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Child sex tourism: extending the borders of sexual offender legislation.
Int J Law Psychiatry 2011 Mar-Apr; 34(2):116-21IJ

Abstract

Child sex tourism, the act of traveling to engage in sexual acts with minors, plagues developing nations worldwide. Several laws have been passed internationally in recent years designed to curtail this practice. Government entities and human rights organizations have driven these efforts. United States citizens represent a significant proportion of participants in child sex tourism. The PROTECT Act of 2003 prohibits United States citizens from participating in sexual acts with minors while traveling, and establishes extraterritorial jurisdiction. The case of Michael Lewis Clark, the first United States citizen convicted under this legislation, is highlighted. Child sex tourism poses unique issues to courts that will require ongoing clarification as challenges arise. This article discusses potential future challenges, describes strategies to address this problem, and relates this issue to psychiatry. Mental health providers may have the role of evaluating both the victims and perpetrators of child sex tourism. The authors propose a classification system for offenses and an initial list of topics to discuss with victims. The authors also describe the proper mechanism for reporting United States citizens suspected of participating in child sex tourism.

Authors+Show Affiliations

University of California-Davis School of Medicine, Division of Psychiatry and the Law, Sacramento, CA, USA. wjnewmanmd@gmail.comNo affiliation info availableNo affiliation info availableNo affiliation info availableNo affiliation info available

Pub Type(s)

Journal Article

Language

eng

PubMed ID

21420172

Citation

Newman, William J., et al. "Child Sex Tourism: Extending the Borders of Sexual Offender Legislation." International Journal of Law and Psychiatry, vol. 34, no. 2, 2011, pp. 116-21.
Newman WJ, Holt BW, Rabun JS, et al. Child sex tourism: extending the borders of sexual offender legislation. Int J Law Psychiatry. 2011;34(2):116-21.
Newman, W. J., Holt, B. W., Rabun, J. S., Phillips, G., & Scott, C. L. (2011). Child sex tourism: extending the borders of sexual offender legislation. International Journal of Law and Psychiatry, 34(2), pp. 116-21. doi:10.1016/j.ijlp.2011.02.005.
Newman WJ, et al. Child Sex Tourism: Extending the Borders of Sexual Offender Legislation. Int J Law Psychiatry. 2011;34(2):116-21. PubMed PMID: 21420172.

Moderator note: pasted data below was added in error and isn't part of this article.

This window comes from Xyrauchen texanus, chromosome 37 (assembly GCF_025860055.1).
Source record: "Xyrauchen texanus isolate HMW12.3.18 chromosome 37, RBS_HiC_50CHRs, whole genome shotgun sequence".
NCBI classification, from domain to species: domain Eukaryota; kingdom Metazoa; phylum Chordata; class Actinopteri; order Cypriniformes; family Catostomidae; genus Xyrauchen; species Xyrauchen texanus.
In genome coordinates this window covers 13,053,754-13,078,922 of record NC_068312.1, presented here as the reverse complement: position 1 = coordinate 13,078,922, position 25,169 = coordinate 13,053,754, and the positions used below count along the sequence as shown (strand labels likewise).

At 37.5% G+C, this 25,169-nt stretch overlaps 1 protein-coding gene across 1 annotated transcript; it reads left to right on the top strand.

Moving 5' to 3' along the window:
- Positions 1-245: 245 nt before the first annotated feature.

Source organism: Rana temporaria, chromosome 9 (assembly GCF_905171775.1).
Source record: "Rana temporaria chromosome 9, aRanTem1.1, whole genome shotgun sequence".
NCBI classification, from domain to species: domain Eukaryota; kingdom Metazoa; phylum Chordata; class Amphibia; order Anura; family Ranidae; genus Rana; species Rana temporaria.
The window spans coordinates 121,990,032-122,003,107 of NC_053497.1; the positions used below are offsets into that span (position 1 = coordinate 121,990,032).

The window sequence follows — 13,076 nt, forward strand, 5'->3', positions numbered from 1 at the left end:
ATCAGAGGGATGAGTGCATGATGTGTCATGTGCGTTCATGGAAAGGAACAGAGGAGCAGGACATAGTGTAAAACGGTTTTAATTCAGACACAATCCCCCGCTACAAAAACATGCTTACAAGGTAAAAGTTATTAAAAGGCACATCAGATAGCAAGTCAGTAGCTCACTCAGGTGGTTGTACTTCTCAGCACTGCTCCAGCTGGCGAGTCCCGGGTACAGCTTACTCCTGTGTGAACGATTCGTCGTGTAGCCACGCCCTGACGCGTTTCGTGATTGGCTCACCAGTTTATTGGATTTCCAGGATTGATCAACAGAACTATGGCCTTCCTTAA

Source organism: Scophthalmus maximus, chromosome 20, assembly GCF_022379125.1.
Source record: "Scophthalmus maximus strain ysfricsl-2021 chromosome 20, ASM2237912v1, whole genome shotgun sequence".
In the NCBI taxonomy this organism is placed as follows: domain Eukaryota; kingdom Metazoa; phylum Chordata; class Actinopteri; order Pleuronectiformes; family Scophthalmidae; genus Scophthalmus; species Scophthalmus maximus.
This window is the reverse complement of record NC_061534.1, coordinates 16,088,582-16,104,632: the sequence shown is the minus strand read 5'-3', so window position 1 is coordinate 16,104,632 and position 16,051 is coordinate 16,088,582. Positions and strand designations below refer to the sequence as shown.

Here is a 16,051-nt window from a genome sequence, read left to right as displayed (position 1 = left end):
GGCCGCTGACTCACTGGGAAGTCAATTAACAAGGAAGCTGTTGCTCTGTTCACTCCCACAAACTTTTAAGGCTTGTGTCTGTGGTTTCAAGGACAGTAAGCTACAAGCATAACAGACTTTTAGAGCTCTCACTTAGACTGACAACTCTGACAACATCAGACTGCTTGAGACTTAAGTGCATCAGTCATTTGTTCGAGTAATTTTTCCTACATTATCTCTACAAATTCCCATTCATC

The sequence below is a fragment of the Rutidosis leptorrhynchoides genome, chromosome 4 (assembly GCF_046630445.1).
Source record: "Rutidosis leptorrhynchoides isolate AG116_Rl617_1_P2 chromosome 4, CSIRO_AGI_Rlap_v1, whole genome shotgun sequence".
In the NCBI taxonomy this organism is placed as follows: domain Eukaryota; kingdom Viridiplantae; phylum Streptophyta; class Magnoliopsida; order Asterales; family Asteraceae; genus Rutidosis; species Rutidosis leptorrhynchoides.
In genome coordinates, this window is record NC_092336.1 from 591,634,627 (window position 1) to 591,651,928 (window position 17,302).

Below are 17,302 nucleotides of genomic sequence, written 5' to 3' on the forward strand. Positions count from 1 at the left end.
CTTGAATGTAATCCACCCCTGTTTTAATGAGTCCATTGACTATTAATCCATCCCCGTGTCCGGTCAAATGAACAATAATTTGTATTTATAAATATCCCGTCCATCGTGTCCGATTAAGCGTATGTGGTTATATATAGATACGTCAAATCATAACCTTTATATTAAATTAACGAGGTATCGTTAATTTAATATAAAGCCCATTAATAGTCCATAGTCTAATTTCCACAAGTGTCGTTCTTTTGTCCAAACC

* Article titles in AMA citation format should be in sentence-case
TY - JOUR T1 - Child sex tourism: extending the borders of sexual offender legislation. AU - Newman,William J, AU - Holt,Ben W, AU - Rabun,John S, AU - Phillips,Gary, AU - Scott,Charles L, Y1 - 2011/03/21/ PY - 2011/3/23/entrez PY - 2011/3/23/pubmed PY - 2011/8/17/medline SP - 116 EP - 21 JF - International journal of law and psychiatry JO - Int J Law Psychiatry VL - 34 IS - 2 N2 - Child sex tourism, the act of traveling to engage in sexual acts with minors, plagues developing nations worldwide. Several laws have been passed internationally in recent years designed to curtail this practice. Government entities and human rights organizations have driven these efforts. United States citizens represent a significant proportion of participants in child sex tourism. The PROTECT Act of 2003 prohibits United States citizens from participating in sexual acts with minors while traveling, and establishes extraterritorial jurisdiction. The case of Michael Lewis Clark, the first United States citizen convicted under this legislation, is highlighted. Child sex tourism poses unique issues to courts that will require ongoing clarification as challenges arise. This article discusses potential future challenges, describes strategies to address this problem, and relates this issue to psychiatry. Mental health providers may have the role of evaluating both the victims and perpetrators of child sex tourism. The authors propose a classification system for offenses and an initial list of topics to discuss with victims. The authors also describe the proper mechanism for reporting United States citizens suspected of participating in child sex tourism. SN - 1873-6386 UR - https://www.unboundmedicine.com/medline/citation/21420172/full_citation L2 - https://linkinghub.elsevier.com/retrieve/pii/S0160-2527(11)00018-5 DB - PRIME DP - Unbound Medicine ER -